“Come and join us when Big Barb lets you off kitchen duty!” Pasquin called to Einna Orafem’s brilliant red face.
“Here is a dessert I prepared specially for you,” the cook managed, waving a wavering hand at the cart.
The helpers opened the cart and joined her in a hasty retreat to the kitchen. But first they had to run the gauntlet of the common room.
“Wazza madda, dolly,” someone shouted, “didn’t they want what you were offering?”
“Yours ain’t good enough for them corporals?” another Marine shouted.
Uproarious laughter broke out at the comments.
“She’s the cook,” Schultz growled.
Everybody close enough to hear his growl shut up.
Jente was the only one fastidious enough while gobbling the dessert to really notice what it was.
From the Hardcover edition.
Meet the Author
David Sherman is a former U.S. Marine and the author of eight novels about Marines in Vietnam, where he served as an infantryman and as a member of a Combined Action Platoon. He is also the author of the military fantasy series Demontech. Visit the author’s website at www.novelier.com.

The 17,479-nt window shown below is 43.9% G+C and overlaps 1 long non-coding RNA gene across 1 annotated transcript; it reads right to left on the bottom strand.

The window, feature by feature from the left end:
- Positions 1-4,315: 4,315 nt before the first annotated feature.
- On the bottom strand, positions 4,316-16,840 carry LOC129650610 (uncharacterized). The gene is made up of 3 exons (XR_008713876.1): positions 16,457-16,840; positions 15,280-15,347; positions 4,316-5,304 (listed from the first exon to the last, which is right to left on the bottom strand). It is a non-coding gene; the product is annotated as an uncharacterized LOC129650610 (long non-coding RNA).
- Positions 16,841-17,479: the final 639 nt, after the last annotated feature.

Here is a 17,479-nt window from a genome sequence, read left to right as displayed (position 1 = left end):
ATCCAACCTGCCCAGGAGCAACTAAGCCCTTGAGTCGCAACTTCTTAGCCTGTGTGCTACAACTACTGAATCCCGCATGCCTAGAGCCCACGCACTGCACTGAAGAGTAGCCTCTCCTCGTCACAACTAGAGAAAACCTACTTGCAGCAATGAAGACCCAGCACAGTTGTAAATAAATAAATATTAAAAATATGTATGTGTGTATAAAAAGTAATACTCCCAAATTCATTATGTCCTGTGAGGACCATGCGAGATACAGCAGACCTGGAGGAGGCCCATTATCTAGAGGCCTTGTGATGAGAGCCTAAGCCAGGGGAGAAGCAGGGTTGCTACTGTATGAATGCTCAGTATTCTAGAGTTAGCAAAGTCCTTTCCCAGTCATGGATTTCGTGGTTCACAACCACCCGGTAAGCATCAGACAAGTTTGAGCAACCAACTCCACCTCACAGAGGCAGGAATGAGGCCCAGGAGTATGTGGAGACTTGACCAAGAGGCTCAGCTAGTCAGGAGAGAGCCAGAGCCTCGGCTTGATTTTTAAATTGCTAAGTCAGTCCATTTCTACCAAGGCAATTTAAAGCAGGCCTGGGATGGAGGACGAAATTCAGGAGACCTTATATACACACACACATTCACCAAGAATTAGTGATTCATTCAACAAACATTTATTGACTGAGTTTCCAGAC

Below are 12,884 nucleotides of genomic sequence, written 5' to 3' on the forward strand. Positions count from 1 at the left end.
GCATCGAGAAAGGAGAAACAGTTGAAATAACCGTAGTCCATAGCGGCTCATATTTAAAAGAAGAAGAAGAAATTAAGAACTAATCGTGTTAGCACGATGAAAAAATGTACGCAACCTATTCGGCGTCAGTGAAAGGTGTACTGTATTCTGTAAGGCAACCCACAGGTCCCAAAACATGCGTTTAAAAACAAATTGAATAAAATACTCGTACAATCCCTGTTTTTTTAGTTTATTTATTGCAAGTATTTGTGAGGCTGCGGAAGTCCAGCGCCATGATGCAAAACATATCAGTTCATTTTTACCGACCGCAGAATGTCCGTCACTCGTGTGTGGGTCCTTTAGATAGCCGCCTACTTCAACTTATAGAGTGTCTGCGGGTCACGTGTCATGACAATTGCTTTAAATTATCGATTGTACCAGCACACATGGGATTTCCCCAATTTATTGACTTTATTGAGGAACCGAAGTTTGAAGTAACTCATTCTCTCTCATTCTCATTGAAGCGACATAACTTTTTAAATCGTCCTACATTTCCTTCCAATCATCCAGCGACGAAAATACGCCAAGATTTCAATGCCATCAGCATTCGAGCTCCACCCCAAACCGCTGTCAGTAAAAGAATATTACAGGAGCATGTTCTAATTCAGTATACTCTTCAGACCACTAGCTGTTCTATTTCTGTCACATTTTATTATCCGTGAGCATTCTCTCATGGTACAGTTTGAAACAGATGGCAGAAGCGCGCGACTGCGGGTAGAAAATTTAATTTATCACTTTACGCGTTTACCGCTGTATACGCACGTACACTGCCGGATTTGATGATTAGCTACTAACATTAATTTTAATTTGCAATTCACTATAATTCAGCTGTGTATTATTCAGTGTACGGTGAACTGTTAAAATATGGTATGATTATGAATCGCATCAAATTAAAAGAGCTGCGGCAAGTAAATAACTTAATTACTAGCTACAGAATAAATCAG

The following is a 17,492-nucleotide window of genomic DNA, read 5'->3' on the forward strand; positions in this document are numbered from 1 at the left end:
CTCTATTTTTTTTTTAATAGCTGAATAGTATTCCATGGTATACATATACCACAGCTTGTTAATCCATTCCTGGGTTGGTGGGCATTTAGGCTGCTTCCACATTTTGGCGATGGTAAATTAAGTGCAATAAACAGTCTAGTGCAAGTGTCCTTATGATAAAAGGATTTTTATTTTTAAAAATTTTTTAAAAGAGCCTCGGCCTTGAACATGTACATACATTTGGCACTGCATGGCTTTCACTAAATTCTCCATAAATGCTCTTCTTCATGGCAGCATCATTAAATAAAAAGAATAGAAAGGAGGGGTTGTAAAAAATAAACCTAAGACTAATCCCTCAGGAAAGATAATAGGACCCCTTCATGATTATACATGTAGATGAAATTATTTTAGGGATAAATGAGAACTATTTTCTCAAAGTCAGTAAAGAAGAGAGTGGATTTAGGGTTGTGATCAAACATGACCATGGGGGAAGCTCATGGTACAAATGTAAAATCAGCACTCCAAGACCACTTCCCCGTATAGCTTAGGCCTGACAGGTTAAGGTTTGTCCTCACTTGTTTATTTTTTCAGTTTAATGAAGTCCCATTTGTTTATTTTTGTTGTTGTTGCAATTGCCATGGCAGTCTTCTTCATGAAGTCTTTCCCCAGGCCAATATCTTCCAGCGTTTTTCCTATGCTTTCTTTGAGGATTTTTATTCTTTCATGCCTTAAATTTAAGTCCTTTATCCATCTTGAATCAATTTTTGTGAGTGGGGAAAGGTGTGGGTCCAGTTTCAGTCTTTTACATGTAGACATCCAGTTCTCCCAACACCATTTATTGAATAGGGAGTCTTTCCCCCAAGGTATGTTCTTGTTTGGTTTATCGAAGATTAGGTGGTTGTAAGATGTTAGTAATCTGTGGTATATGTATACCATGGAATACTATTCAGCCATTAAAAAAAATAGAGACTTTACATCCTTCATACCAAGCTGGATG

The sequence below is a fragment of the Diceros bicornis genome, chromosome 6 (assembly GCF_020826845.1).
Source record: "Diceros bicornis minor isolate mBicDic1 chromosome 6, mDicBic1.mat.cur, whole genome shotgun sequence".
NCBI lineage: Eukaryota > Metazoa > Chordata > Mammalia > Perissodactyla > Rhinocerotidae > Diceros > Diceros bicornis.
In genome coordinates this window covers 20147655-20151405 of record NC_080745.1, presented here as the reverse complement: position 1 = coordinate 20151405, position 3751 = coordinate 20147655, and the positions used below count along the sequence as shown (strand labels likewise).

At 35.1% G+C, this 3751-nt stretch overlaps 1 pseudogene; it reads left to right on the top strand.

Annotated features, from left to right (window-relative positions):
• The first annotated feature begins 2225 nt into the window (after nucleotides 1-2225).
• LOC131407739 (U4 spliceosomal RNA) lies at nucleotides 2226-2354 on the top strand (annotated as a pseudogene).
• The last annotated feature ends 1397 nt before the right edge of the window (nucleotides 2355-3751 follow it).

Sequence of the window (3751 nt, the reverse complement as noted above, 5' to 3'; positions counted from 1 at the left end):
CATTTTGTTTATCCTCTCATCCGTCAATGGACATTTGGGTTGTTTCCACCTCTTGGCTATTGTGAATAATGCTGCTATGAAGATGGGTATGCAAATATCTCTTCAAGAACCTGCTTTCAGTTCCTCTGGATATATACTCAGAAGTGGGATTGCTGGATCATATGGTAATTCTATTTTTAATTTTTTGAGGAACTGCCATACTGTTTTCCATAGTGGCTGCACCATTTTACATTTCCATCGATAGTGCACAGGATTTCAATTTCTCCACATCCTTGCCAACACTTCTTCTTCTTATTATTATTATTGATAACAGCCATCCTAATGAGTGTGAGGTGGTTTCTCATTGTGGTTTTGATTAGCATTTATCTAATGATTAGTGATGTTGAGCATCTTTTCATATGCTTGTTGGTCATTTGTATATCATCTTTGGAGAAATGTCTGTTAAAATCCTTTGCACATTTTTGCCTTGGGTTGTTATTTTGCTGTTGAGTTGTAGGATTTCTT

Dan Cragg enlisted in the U.S. Army in 1958 and retired with the rank of sergeant major twenty-two years later. He is the author of Inside the VC and the NVA (with Michael Lee Lanning), Top Sergeant (with William G. Bainbridge), and a Vietnam War novel, The Soldier’s Prize. He has recently retired as an analyst for the Department of Defense.
From the Hardcover edition.